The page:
John Young
Monmouthshire, Wales

Many thanks to Tanit Koch for her careful explanation of “Du” and “Sie” in German. My German is very rusty, but I’m familiar with the principle – the more so since I now live in France, where (as Tanit explains ) “Tu” and “Vous” work similarly.

I agree that the increasing use of “Du” in corporate settings owes a lot to American influence (“Call me Pete”). As Tanit says, the English equivalent has almost died out – with one exception. In some old-fashioned religious settings, it seems to work in reverse! There’s an instinctive feeling that it’s more respectful or reverent to call God “Thou” rather than “You”.

Interestingly, when we first went to our local French Baptist church, we found people regularly prayed using “Tu”. When I got to know them better, I asked about this. Was it like the English, a term of special respect? “No,” came the reply. “We call God ‘Tu’ because He’s our Father – we’re family!”

I’d be curious to know whether the Germans “Du” the same?
Tony Jones

If I were German I would regret the gradual replacement of the respectful “Sie” form of “you” by the more familiar “Du”. We do not have this distinction in English, but a similar example of unwelcome (to me) familiarity is the increasing use of given names in formal situations.

In my view, the default form of address with strangers – especially in the NHS – should be the appropriate honorific with surname.

Similarly in casual encounters it irritates me to be addressed as “mate” or “pal” by people I’ve never met. Sadly, our language lacks a universal non-obsequious form of address such as the French “Monsieur” or “Madame”. Maybe the EU could come up with a union-wide form of address and we remainers could publish our allegiance by using it. Until then, being born and bred in Yorkshire, I’ll be happy with “luv”.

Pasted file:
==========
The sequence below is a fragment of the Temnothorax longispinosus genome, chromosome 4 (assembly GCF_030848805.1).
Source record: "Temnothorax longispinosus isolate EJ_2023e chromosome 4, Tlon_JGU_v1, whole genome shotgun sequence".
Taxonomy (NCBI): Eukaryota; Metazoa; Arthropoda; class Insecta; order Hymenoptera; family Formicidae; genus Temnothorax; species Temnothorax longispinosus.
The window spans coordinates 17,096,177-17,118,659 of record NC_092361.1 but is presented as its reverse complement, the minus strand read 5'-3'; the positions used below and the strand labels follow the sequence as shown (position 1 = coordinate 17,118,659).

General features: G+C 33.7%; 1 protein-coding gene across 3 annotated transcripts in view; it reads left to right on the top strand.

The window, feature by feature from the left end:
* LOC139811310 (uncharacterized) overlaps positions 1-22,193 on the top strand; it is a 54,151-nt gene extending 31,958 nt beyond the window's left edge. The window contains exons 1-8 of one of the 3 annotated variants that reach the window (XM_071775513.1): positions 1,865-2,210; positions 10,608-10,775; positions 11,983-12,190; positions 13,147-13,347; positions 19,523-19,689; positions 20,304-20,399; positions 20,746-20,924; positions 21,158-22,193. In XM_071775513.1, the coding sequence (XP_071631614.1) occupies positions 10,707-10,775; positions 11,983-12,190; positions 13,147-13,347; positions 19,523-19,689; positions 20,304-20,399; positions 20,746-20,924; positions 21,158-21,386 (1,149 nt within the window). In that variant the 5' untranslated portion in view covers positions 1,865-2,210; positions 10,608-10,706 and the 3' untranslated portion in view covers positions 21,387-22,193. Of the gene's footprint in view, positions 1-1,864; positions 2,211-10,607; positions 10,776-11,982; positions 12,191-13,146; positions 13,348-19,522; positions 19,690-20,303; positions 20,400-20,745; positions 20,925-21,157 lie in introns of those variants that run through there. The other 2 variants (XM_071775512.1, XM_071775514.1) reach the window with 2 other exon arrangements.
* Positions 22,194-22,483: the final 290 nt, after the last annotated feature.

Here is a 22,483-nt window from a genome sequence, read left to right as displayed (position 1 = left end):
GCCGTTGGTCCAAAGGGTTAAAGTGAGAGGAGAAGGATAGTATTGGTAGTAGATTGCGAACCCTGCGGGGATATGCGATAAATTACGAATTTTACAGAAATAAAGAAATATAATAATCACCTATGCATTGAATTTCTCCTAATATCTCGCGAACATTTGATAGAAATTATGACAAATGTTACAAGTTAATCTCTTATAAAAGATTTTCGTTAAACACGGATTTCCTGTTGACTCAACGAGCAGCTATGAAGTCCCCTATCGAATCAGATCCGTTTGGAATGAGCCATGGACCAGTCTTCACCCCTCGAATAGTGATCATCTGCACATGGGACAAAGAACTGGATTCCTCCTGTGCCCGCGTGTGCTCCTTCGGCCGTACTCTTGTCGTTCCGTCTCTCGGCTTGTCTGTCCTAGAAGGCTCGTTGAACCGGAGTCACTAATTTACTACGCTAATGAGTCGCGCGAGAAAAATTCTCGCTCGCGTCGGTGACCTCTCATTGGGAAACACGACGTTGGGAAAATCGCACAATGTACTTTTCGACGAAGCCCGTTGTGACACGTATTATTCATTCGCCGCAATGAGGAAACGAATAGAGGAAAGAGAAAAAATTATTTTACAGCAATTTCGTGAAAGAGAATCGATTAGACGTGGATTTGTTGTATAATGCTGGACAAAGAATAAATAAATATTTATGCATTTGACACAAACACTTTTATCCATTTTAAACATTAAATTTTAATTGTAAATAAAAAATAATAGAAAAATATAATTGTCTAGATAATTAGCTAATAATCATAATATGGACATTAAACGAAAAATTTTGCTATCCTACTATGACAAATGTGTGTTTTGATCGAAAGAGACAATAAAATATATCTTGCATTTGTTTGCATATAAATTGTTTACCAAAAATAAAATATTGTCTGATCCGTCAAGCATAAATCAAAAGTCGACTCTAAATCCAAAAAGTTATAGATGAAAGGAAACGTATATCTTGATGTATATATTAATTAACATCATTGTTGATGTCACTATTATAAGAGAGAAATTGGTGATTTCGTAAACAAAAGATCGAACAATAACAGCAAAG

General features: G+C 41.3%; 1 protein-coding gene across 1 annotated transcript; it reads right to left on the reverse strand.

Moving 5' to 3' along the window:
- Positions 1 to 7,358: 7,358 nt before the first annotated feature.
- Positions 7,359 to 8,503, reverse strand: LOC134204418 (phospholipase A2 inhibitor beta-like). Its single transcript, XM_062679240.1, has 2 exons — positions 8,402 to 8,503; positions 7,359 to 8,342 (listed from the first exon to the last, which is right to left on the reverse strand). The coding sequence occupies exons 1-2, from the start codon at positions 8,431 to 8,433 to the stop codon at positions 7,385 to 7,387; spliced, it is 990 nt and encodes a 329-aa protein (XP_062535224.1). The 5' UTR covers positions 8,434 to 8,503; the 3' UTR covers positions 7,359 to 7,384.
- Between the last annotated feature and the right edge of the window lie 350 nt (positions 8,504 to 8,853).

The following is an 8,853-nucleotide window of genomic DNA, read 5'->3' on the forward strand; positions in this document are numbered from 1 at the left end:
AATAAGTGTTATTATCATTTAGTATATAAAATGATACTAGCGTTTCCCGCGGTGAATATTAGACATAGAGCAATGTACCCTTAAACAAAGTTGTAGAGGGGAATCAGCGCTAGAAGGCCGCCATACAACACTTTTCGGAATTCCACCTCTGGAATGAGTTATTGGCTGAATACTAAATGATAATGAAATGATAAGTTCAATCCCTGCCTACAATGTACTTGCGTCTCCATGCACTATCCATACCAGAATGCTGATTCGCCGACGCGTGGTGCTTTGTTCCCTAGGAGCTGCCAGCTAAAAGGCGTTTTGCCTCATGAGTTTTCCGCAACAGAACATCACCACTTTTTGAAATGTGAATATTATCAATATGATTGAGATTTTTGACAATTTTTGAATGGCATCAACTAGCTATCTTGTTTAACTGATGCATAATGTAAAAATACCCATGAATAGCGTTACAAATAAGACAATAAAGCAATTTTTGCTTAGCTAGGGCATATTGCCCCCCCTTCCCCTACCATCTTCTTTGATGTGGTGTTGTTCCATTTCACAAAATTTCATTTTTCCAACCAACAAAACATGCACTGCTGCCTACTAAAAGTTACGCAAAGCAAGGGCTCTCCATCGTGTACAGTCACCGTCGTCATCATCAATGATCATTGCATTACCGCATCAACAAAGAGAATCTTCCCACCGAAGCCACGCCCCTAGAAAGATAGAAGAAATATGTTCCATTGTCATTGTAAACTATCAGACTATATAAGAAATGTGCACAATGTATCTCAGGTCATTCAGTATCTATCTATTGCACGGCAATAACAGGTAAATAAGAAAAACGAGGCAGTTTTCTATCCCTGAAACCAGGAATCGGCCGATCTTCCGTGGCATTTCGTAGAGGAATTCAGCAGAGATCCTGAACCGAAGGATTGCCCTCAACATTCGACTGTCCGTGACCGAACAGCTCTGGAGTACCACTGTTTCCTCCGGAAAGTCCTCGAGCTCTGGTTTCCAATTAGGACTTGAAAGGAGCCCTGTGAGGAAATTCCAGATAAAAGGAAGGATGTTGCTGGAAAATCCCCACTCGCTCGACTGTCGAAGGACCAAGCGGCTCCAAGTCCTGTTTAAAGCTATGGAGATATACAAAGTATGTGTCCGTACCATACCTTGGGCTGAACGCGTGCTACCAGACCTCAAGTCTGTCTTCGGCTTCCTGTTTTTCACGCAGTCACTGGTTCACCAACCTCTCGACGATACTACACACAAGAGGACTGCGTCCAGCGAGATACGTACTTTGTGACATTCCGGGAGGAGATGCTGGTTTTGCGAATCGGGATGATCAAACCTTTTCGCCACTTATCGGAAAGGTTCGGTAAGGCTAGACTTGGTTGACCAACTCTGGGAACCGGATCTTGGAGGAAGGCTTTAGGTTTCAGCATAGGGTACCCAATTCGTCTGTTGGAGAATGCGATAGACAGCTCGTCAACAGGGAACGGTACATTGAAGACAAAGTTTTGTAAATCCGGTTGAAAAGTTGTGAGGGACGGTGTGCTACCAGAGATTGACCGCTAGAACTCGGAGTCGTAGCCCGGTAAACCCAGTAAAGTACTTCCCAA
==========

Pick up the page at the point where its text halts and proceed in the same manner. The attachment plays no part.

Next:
Peter Wrigley

Dance lessons

Re: Your Great European Life of Maria Schneider (TNE #328). Channel 4 TV once screened Last Tango In Paris to mark St Valentine’s Day. I couldn’t see why at the time. The film struck me as unappealing, misogynistic, and glum at the very best.
Roland Scales
Via Facebook

Maria Schneider was scarred by Last Tango In Paris. So, to a lesser extent, were the two old ladies who sat in front of us at the BFI, thinking it was a Fred and Ginger dancing film.
Ian Miles
Via Facebook

Low energy

Paul Mason is right about the urgency of planning reform to accelerate approval of energy transmission projects (“Labour’s planning reforms could seal the deal for British business”, TNE #328). However, not all objectors are irrational nimbys.

The current plans to bring power from the offshore wind farms through trenches and pylon lines across East Anglia ignore the well-documented alternative of an offshore ring main. This would connect all the offshore wind farms to the grid at the Humber and the Thames, and leave rural East Anglia undisturbed. It would take a little longer, Tory voters would be undisturbed, and the estimated savings are £6bn.

Sometimes moving fast is costly.
Stephen McNair
Coltishall, Norfolk

Although agreeing with most of the policy outlined by Paul Mason, I’m always dismayed when nuclear power is included in the list of solutions to the energy crisis. As an engineer who spent many years in energy management, I have always questioned the thinking behind its adoption.

Building a nuclear power station takes 10-15 years to complete, with associated huge emissions of carbon dioxide. Along with this, the nuclear fuel production is highly CO2 emitting from mining and milling the ore, fuel enrichment, and fuel rod manufacture, plus all the associated transport this requires.

After 25-35 years of intermittent operation, it is time to decommission a nuclear power plant. Currently, on-site decommissioning contracts are running at 100 years and again involve extensive use of fossil fuels. Alongside the on-site works goes the radioactive waste management with high-level waste being toxic for many thousands of years.

High-level wastes require continuous cooling to prevent them going critical, and cooling ponds and water circulation equipment need to be periodically replaced.

Given the above, it is unsurprising that not only the claims of being “low CO2” but even the degree of Net Energy Gain are often called into question!
Brian Edwards
Potters Bar, Herts

Rejoining joke

I suspect Dave Keating (“Would Europe have us back”, TNE #327) knows that rejoining will never happen. His colleagues at France24 do. And my family, friends and work colleagues in France know that I am joking when I ask about the UK rejoining.